6 Student Credit Card Tips Every College Kid Should Know

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College is when many young adults start managing their own money, including credit cards, for the first time. Whether a parent sets you up as an authorized user on their card or you apply for a student credit card, there’s much to learn about these essential financial tools.

Here are six essential credit card tips that every college student should understand.

1. Responsible Credit Card Use Comes With Benefits.

Having a credit card comes with lots of conveniences and financial advantages, including:

  • Building credit scores. When you make credit card payments on time, you create a positive credit history, building your credit score. That can be helpful when you’re ready to rent an apartment, get a loan or buy a car. Plus, auto and home insurers in most states charge lower premiums when you have good credit.
  • Paying for unexpected expenses. Credit cards allow you to cover unforeseen costs, whether an emergency car repair or a last-minute plane ticket. However, having enough cash in your emergency fund is the best preparation for financial surprises.
  • Earning rewards. Many cards offer rewards, such as cashback, travel points or promotions and discounts with their retail partners.

2. Know How To Qualify For A Student Credit Card.

To qualify for a credit card as a college student, you must be at least 18 years old, have a Social Security number and have an income. That means you must have documentation of employment or self-employment before submitting your application.

If you don’t have any or enough income, a card issuer may require you to have a qualified cosigner. Another option is becoming an authorized user on someone else’s card. That would allow you to have a card in your name without being responsible for making payments.

3. Kickstart Your Credit With A Secured Credit Card.

In addition to your income, card issuers evaluate your credit when you apply. If you have no or little credit history, there are some straightforward ways to build it.

For instance, you can apply for a secured credit card, which requires an upfront refundable deposit that becomes your credit limit. If the card reports payments to the credit bureaus, such as Equifax, Experian and TransUnion, it’s an excellent way to build credit.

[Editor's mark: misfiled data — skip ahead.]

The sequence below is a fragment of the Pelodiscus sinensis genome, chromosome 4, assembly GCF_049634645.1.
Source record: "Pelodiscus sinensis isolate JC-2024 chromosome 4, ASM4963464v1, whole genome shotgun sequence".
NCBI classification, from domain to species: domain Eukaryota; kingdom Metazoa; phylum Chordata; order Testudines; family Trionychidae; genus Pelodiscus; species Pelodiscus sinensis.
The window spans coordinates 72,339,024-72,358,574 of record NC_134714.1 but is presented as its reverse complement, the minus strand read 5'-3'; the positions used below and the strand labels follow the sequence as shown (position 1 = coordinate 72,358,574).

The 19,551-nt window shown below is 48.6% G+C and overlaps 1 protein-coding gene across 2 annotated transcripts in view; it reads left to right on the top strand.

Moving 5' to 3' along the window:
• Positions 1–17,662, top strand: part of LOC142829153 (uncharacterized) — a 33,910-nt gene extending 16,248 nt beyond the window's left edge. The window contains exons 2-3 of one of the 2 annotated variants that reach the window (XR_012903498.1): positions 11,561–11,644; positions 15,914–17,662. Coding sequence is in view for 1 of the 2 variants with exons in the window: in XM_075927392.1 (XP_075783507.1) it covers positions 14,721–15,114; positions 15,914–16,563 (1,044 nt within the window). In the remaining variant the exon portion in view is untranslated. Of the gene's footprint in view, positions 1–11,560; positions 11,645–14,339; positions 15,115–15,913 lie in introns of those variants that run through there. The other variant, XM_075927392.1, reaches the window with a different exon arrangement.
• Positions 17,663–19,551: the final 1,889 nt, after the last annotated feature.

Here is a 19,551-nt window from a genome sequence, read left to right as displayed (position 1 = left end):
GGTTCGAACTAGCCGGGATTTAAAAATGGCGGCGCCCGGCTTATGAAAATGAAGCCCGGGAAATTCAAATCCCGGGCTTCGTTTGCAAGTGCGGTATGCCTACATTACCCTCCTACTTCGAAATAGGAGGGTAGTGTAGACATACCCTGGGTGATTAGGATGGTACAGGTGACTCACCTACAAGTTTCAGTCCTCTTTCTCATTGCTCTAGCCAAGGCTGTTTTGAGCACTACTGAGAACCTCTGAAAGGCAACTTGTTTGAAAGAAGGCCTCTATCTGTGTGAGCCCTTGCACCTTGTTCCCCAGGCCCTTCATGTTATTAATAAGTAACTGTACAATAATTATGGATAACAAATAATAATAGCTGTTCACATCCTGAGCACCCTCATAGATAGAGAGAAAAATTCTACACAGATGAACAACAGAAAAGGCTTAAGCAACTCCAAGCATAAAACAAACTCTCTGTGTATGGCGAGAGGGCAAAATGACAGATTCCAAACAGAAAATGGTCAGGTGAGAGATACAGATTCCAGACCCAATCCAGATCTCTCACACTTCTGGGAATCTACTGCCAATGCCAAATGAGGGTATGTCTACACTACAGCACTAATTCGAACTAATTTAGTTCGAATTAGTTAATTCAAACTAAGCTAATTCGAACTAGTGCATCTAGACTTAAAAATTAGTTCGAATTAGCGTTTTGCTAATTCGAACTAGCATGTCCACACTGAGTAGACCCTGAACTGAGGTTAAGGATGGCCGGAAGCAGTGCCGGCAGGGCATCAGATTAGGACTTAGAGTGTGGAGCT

RELATED: Are There Credit Cards for Teens, and Should Your Kid Have One?

4. Abusing A Credit Card Hurts Your Finances.

While credit cards offer many benefits when you use them wisely, abusing a card by accumulating too much debt can damage your finances. If you can’t pay off a card’s balance in full each month, the accrued interest can be significant, making it even more challenging to get out of debt.

Missing even one card payment hurts your credit scores, which has long-term consequences. Late payments remain in your credit reports for seven years, even if you close an account.

So, be sure to only use a card for purchases you can afford to repay. When you pay a card’s entire balance, you avoid all interest charges and still get card rewards, benefits and the ability to build credit

5. Avoid Credit Card Cash Advances.

Credit cards allow you to withdraw cash, which gets added to your debt balance. However, they typically come with a higher interest rate than card purchases and may charge a fee. For instance, you might have to pay 5% of the advance or a flat fee.

Additionally, most cards don’t award points, miles or cash back for cash advances. Given the higher costs and lack of rewards, only take cash advances in a dire emergency.

6. Shop For The Best Student Credit Card.

When shopping and comparing student credit cards, consider the following:

  • Annual fees
  • Interest rates or APRs
  • Rewards
  • Perks for students
  • Sign-up bonuses

Look for a card with no or a low annual fee, a low APR and rewards and bonuses you can use now and after graduation.

About the Author

Laura Adams is a personal finance and small business expert, award-winning author, media spokesperson, PR and marketing consultant, content creator, and host of the top-rated Money Girl podcast since 2008. Her mission is to empower consumers to live healthy and rich lives by making the most of what they have, planning for the future, and making smart financial decisions every day. Laura received an MBA from the University of Florida. She and her husband live in Vero Beach, Florida.